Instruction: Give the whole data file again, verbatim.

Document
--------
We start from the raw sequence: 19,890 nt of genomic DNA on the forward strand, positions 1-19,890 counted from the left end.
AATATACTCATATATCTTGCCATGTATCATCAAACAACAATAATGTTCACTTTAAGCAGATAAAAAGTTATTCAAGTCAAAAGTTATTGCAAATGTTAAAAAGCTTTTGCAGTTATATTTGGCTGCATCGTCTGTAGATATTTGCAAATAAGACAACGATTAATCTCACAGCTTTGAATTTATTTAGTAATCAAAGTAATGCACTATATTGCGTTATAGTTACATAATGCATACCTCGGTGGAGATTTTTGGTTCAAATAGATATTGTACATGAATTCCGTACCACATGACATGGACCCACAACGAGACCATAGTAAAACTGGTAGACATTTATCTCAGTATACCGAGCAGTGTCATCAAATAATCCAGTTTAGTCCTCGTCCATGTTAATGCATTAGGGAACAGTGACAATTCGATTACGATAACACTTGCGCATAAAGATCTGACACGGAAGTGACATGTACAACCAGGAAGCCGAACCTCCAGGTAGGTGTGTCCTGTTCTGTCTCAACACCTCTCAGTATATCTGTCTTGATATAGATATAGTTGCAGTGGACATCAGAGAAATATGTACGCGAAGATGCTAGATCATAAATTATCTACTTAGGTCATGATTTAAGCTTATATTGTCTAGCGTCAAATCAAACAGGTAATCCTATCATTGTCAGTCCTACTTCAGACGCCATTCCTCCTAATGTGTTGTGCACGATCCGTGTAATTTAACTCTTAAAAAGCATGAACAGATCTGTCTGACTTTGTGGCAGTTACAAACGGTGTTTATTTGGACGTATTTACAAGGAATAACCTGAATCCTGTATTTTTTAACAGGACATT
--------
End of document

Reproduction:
We start from the raw sequence: 19,890 nt of genomic DNA on the forward strand, positions 1-19,890 counted from the left end.
AATATACTCATATATCTTGCCATGTATCATCAAACAACAATAATGTTCACTTTAAGCAGATAAAAAGTTATTCAAGTCAAAAGTTATTGCAAATGTTAAAAAGCTTTTGCAGTTATATTTGGCTGCATCGTCTGTAGATATTTGCAAATAAGACAACGATTAATCTCACAGCTTTGAATTTATTTAGTAATCAAAGTAATGCACTATATTGCGTTATAGTTACATAATGCATACCTCGGTGGAGATTTTTGGTTCAAATAGATATTGTACATGAATTCCGTACCACATGACATGGACCCACAACGAGACCATAGTAAAACTGGTAGACATTTATCTCAGTATACCGAGCAGTGTCATCAAATAATCCAGTTTAGTCCTCGTCCATGTTAATGCATTAGGGAACAGTGACAATTCGATTACGATAACACTTGCGCATAAAGATCTGACACGGAAGTGACATGTACAACCAGGAAGCCGAACCTCCAGGTAGGTGTGTCCTGTTCTGTCTCAACACCTCTCAGTATATCTGTCTTGATATAGATATAGTTGCAGTGGACATCAGAGAAATATGTACGCGAAGATGCTAGATCATAAATTATCTACTTAGGTCATGATTTAAGCTTATATTGTCTAGCGTCAAATCAAACAGGTAATCCTATCATTGTCAGTCCTACTTCAGACGCCATTCCTCCTAATGTGTTGTGCACGATCCGTGTAATTTAACTCTTAAAAAGCATGAACAGATCTGTCTGACTTTGTGGCAGTTACAAACGGTGTTTATTTGGACGTATTTACAAGGAATAACCTGAATCCTGTATTTTTTAACAGGACATT